Our first Competition! The prize of a signed copy of our latest book: François Félix Tisserand – forgotten genius of celestial mechanics is on offer to the fortunate person who wins our free-to-enter competition. Everyone correctly answering the following question will go forward into our prize draw…
Where were the parents of François Félix Tisserand married?
To enter please use our competition entry form here. The draw for the winner will be made at noon on the 269th birthday anniversary of Pierre Simon Laplace (23rd March 2018) and the winner will be notified via email on that afternoon. The prize will be sent very shortly afterwards and no postal surcharges will be applied if the winner is living outside the UK.
Note: If you purchase a copy of our biography of Tisserand then you will be automatically entered into our prize draw. If you are the winner, full purchase and postal costs of your book will be refunded to you.
In this month’s blog we return to the Sun. Having discussed gravitation, pressure, emissions, radiative and convective energy transfer process, we now begin a more descriptive (i.e. less maths!) series looking at the structure, visible features, and atmosphere of our star.
Notre premier concours! Nous avons décidé d’organiser un concours gratuit et le prix sera un exemplaire signé de notre dernier livre François Félix Tisserand – forgotten genius of celestial mechanics offert au heureux gagnant. Chaque personne qui donne la bonne réponse à la question suivante sera inscrit à notre tirage au sort:
Où a eu lieu le mariage des parents de Félix Tisserand?
Pour participer, merci de utiliser notre formulaire ici. Le tirage aura lieu à midi le 269e anniversaire de Pierre Simon Laplace (samedi 23 mars).
A Noter: Si tu achète un exemplaire de notre livre sur Tisserand, vous serez automatiquement inscrit pour le tirage, et si vous gagnez les frais d'affranchissement et le prix du livre vous seront remboursés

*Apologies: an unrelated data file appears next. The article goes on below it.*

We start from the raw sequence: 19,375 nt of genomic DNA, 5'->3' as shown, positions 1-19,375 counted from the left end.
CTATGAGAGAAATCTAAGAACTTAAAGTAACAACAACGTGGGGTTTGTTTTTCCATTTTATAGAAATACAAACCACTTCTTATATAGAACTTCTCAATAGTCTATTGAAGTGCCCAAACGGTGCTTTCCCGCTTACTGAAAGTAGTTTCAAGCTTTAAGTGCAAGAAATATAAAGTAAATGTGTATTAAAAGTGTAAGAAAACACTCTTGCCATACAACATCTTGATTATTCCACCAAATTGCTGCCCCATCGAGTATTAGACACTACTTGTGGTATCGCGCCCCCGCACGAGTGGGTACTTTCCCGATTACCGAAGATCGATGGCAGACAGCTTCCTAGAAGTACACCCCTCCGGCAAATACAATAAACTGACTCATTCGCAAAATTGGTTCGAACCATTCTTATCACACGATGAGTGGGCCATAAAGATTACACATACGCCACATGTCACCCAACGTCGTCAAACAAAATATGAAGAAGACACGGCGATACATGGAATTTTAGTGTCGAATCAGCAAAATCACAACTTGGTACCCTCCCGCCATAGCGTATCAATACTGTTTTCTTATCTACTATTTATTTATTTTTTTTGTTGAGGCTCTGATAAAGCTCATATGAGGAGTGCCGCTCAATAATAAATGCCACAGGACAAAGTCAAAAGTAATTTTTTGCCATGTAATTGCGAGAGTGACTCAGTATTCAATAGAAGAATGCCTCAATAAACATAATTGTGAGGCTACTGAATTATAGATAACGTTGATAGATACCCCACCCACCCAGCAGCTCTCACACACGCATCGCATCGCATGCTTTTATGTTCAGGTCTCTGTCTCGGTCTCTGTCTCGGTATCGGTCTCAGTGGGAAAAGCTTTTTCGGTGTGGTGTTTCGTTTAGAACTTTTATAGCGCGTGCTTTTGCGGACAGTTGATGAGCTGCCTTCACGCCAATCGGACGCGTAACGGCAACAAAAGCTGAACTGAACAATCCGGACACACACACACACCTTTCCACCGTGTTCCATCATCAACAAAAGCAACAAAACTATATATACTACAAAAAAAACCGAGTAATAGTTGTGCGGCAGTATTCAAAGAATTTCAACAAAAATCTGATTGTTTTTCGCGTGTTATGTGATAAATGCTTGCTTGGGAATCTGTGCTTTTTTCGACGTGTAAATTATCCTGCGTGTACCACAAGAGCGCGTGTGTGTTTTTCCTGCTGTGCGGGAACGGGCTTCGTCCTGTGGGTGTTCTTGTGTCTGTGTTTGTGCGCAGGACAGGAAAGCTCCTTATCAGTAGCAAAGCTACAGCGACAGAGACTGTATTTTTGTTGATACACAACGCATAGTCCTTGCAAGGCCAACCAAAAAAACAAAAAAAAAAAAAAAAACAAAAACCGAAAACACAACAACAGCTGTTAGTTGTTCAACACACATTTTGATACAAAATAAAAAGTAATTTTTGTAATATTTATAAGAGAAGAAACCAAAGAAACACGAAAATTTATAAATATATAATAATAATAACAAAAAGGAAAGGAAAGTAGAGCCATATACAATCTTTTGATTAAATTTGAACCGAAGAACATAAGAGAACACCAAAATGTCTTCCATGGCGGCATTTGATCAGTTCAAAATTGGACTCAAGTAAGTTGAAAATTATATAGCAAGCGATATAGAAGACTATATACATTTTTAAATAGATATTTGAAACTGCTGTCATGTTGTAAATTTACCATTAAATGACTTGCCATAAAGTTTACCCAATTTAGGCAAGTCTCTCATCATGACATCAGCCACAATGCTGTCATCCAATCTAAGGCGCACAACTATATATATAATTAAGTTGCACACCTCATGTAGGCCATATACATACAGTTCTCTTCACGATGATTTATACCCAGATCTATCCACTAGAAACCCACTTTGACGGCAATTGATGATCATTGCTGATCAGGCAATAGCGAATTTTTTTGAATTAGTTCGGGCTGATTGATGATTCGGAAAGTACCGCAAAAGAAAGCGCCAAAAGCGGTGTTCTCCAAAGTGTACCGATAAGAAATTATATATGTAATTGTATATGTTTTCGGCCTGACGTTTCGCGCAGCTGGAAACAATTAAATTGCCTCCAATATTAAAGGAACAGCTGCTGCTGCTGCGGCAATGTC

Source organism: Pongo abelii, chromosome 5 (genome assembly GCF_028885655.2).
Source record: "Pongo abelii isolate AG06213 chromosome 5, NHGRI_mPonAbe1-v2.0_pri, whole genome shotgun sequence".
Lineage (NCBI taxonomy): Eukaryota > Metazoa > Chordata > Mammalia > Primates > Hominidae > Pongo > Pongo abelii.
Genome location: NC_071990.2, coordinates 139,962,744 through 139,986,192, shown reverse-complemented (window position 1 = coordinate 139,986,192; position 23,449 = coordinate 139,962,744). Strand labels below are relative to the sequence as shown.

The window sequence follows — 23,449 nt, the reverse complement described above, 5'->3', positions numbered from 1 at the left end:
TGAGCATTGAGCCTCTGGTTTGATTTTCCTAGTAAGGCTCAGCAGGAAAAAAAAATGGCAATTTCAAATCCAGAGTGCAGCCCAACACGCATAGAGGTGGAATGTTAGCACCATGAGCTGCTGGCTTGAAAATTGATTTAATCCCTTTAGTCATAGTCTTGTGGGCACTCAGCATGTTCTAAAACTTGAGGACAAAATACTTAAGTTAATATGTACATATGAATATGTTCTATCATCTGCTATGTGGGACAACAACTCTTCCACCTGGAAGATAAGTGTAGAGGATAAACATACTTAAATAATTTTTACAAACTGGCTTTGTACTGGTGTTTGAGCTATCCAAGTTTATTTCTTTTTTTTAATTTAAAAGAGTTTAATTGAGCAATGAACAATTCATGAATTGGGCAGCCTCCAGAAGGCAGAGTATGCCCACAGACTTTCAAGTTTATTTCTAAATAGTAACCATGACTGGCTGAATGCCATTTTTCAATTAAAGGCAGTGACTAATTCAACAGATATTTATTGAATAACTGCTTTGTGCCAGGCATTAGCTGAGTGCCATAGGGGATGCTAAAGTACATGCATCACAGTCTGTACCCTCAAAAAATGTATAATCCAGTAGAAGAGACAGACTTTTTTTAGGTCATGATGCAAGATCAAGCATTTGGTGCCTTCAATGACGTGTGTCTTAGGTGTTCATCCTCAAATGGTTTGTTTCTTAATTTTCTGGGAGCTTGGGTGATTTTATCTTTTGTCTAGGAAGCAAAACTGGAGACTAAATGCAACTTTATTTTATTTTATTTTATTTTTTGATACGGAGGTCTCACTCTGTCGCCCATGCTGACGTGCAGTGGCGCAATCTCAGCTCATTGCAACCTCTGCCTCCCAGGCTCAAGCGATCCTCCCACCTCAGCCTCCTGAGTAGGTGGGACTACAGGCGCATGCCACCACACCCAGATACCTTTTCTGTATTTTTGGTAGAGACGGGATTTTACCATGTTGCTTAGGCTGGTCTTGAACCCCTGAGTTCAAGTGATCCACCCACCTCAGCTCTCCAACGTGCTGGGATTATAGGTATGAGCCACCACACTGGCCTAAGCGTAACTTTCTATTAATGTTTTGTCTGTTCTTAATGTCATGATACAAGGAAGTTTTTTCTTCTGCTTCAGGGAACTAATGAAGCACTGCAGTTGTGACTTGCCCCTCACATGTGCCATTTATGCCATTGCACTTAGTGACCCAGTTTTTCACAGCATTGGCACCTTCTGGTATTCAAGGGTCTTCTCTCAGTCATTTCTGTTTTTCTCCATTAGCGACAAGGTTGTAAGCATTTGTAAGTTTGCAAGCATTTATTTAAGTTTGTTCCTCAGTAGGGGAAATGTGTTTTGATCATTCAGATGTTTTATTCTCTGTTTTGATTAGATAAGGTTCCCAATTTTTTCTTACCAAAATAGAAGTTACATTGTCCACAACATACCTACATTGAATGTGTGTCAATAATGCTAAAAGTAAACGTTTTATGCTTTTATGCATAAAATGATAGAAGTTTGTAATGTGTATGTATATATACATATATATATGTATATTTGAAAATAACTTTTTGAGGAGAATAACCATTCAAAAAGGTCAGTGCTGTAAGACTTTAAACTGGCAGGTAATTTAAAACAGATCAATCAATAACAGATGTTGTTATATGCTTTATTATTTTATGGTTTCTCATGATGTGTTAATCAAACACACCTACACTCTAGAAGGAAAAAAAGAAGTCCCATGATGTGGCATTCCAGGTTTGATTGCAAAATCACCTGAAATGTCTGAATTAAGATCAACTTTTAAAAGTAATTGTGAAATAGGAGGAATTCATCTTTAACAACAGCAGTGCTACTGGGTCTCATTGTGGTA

Ce mois nous reviendrons sur le Soleil. Nous avons déjà parlé de la gravité, la pression, les emissions et le transfer d'energie radiatif et convectif, mais nous allons commencer une série plus descriptive (moins de maths) où nous considérons la structure, les caracteristiques visibles et l'atmosphere de notre étoile.
Anatomy of a star
In April we saw how the Sun produces its energy, in May we saw how the gravitational and pressure forces are generally in balance and mean the Sun is in Hydrostatic equilibrium, and in June we talked about convection heat transfer. This month we will see how these all ‘fit’ into the structure of the Sun. We begin by presenting an overview of the current model of the structure for the Sun.
Solar Structure overview
In this picture, which is based upon a photograph of the sun taken at the H𝝰 wavelength (654nm, the extreme red part of visible light spectrum), the key components are marked numerically and refer to:
We will continue our blog over the next few months looking at detail into each of the major components of the Sun, with just an introduction to each here now. On our way we will review the temperature, pressure and density conditions within the Sun and show how we can estimate these fundamental properties. We will take a brief look at the emerging science of helioseismology (asteroseismology when applied to other stars) and how this can and has been used to inform us of the Sun’s interior. The nature and source of the Sun’s magnetic field(s) will be considered and we’ll see the effects these have on observational features and the solar atmosphere.
(In ascending level of technical complexity)
 The Sun – Shining light on the Solar System. Neil Taylor. 2017
Having considered atmospheric retention for the Earth last month, we will start our more detailed discussions on the structure of the Sun next month by looking at the solar atmosphere, and specifically the Corona. Next month’s blog will be issued on Saturday 31st March.